After the outbreak of World War One, the bulk of Poland (which had previously been ruled by the Tsarist government) came under German occupation. By 1917, roughly three million Poles – many of whom had been evacuated from Poland on the eve of the German invasion – found themselves under Tsarist rule. In response, Polish socialist parties began organizing the large groups of displaced Polish workers in industrial cities like Petrograd and Moscow.
Little is known about the initiators of the following appeal. Given its simultaneous stress on class struggle, internationalism, and Polish independence, the authors were likely members of the revolutionary Marxist Polish Socialist Party-Left and/or the far left wing of the Polish Socialist Party (Revolutionary Fraction). Whereas most Polish nationalists and the moderate leaders of the Polish Socialist Party (Revolutionary Fraction) had throughout the war sought to promote Polish independence through a pact with German or Austrian imperialism, the following appeal makes the case for why national liberation could only be won through the struggle and solidarity of the international working class.
Selection, translation, and annotation by Eric Blanc. Read more…
‘Your representatives and worker deputies should become the people’s Provisional Revolutionary Government.’
“1917: The View from the Streets” – leaflets of the Russian revolution – #7
100 years ago today, on March 14 (1), 1917, the Social Democratic Interdistrict Committee (Mezhrayonka), supported by the Petersburg Committee of Socialist-Revolutionaries, issued the following appeal to soldiers.
At that time, the Duma Committee and the Petrograd Soviet of Workers’ and Soldiers’ Deputies were striving to bring order into the revolutionary events on the streets and to prevent the tsarist autocracy from restoring its control over the city. Dominated by moderate socialists, the Soviet pursued a policy of cooperation with liberals in the Duma.
Culmination of the Russian February Revolution
“1917: The View from the Streets”: Leaflets of the Russian revolution – #6.
100 years ago today, on March 12 (February 27) 1917, Socialists in Petrograd distributed the following appeal for an insurrectional general strike to bring down tsarism. That day, the culmination of the Russian February revolution, witnessed the crumbling of tsarist power.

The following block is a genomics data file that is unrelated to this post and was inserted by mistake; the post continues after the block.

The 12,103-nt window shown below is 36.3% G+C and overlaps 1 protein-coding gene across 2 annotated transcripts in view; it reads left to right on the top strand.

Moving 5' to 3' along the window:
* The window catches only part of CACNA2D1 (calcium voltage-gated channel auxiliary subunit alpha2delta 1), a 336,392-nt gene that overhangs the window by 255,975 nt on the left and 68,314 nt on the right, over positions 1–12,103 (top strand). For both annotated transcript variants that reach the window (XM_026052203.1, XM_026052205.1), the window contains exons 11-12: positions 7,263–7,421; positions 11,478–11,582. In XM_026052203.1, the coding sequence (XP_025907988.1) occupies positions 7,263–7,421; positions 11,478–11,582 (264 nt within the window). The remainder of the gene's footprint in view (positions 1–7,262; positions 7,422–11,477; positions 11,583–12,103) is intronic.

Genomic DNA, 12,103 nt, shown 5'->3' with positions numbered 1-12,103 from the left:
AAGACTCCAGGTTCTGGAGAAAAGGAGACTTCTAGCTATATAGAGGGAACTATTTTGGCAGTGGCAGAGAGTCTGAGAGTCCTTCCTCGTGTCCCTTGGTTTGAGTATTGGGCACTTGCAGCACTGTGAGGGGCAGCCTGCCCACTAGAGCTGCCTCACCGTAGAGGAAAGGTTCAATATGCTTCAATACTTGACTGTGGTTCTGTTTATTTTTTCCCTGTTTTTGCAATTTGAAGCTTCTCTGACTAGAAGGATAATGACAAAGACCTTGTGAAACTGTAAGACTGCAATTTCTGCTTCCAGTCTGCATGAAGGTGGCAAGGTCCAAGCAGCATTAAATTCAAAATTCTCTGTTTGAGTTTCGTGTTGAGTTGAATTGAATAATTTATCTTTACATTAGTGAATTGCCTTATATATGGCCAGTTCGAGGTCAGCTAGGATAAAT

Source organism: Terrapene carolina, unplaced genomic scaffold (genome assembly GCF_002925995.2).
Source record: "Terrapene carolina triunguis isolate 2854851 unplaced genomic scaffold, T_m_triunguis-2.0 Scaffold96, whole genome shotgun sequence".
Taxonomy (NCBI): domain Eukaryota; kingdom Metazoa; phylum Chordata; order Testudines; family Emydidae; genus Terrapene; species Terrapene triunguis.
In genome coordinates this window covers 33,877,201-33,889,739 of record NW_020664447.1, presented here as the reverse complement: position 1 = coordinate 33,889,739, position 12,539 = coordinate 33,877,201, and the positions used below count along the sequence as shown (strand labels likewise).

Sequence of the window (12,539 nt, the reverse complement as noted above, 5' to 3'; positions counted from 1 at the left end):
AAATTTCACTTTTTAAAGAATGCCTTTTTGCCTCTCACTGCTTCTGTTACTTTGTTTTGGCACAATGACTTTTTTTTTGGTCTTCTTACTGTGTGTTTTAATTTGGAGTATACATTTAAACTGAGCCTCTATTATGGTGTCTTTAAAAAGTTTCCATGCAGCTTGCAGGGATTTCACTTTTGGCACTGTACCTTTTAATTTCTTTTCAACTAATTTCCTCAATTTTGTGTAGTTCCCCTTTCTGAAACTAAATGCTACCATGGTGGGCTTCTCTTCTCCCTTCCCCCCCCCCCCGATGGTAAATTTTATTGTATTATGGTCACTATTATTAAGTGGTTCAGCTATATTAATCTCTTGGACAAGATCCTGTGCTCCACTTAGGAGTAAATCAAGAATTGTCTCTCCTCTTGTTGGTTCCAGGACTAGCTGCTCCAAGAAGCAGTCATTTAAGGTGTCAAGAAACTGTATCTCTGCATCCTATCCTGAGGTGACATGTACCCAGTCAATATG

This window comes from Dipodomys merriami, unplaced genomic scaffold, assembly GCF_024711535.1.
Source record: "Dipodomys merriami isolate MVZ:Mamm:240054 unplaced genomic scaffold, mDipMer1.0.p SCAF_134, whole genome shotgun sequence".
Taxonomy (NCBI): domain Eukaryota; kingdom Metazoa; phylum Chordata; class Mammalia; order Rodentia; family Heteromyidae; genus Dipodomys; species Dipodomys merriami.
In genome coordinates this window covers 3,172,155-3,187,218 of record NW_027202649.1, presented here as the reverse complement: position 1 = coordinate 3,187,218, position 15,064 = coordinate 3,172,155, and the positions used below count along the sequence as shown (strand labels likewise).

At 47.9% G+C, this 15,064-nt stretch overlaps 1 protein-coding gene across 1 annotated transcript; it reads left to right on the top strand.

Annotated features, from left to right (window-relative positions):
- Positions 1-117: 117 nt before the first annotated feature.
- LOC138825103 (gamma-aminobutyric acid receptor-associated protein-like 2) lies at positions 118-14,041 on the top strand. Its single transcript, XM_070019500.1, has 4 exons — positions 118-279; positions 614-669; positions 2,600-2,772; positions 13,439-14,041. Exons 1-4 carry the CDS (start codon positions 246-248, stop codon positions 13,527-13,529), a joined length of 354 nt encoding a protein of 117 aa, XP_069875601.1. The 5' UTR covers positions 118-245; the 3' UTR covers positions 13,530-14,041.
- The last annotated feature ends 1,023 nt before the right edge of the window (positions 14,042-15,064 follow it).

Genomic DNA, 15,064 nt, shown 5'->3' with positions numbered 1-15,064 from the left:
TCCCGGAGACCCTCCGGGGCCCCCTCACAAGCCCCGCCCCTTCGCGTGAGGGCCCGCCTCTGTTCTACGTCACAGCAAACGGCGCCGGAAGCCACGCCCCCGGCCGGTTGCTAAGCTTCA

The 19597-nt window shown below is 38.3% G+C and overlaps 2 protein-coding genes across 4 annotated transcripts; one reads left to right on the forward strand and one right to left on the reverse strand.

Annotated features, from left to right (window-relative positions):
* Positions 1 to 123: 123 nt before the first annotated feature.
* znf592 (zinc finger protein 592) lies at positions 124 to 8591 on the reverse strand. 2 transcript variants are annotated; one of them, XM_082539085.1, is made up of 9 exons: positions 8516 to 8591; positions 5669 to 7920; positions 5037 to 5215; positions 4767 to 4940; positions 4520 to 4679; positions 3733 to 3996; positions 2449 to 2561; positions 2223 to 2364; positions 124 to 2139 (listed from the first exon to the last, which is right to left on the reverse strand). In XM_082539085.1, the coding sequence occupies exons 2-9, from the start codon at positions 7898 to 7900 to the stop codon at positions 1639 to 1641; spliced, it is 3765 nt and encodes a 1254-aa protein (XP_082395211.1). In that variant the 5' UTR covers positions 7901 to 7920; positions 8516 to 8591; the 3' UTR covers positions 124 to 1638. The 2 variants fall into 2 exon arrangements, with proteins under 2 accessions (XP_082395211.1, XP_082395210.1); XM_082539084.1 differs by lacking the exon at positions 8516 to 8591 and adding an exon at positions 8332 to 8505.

The day after the demonstration by women workers on March 8 (February 23), more than 200,000 striking workers marched into the center of Petrograd. Large numbers of students and middle-class professionals joined the demonstrations on March 10 (February 25 ). Soldiers at first hesitated to forcefully remove demonstrators, but on March 11 (February 26), some soldiers followed orders to shoot at demonstrators, killing hundreds.
“1917: The View from the Streets” – leaflets of the Russian revolution – #5
A leaflet issued by Russian socialists 100 years ago to honor Working Women’s Day anticipated the revolution that began that day.
For a French translation, see Europe Solidaire.
One hundred years ago, on or about March 6 (February 21, according to the Julian calendar in use in Russia at the time), the Petrograd Mezhrayonka (or Interdistrict Committee) distributed a leaflet regarding International Women’s Day (IWD), coming up in two days’ time on March 8. That day in 1917 became the first day of the Russian Revolution, begun by a strike of women textile workers.
Although the origins of IWD were in the United States, German Social Democrat Clara Zetkin proposed in 1910 the annual celebration of the holiday on March 8 (February 23 in Russia). The holiday was first celebrated on this date in 1911 in Germany and several other European countries. Russia followed with a small demonstration in 1913, but IWD was overshadowed in Russia by May Day and the anniversary of Bloody Sunday (January 9, 1905).
By Eric Blanc. Eric Blanc is an independent researcher in Oakland, California. He is the author of the forthcoming monograph, Anti-Colonial Marxism: Oppression & Revolution in the Tsarist Borderlands (Brill Publishers, Historical Materialism Book Series). Reposted from Historical Materialism Blog. For links to other articles by Eric Blanc, see below.
Assessing Bolshevik policy before Lenin’s return to Russia in April 1917 has long been one of the most heated historiographic controversies in the socialist movement. As Frederick Corney’s recent documentary collection has illustrated, debates over this issue were a central component of the political struggle waged in the early 1920s by Leon Trotsky and his supporters against the degeneration of the Soviet regime under the leadership of Joseph Stalin. Read more…
We continue here our series of republished reviews of the newly published proceedings of the Third Comintern Congress. The following review by Chris Bambery first appeared in Counterfire.org, 2 February 2017. For a list of other reviews, see bottom of page.–JR
To the Masses: Proceedings of the Third Congress of the Communist International, 1921, ed. and trans. John Riddell (Haymarket Books 2015), x, 1299 pp., $55.
By Chris Bambery. Imagine a hot, hot day. You’re trekking in the heat when suddenly an azure bay comes into view. Hurriedly you peel off and dive in to the fresh water. You feel refreshed, alert to the world around you. After plunging into To the Masses, I feel something the same. Collected here are the speeches, resolutions and more from the Third Congress of the Communist International (Comintern), held in Moscow in 1921, bringing together the young revolutionary Communist Parties from across the globe.
It brings to a conclusion the crucial work of John Riddell in editing a series which started with the collapse of the Second International after social democratic parties across Europe rallied to their respective states with the outbreak of the First World War in August 1914. It continued to the Comintern’s Fourth Congress, in 1922, the last prior to Lenin’s death and prior to its degeneration into an appendage of Soviet diplomacy. John has done us all an immense service. Read more…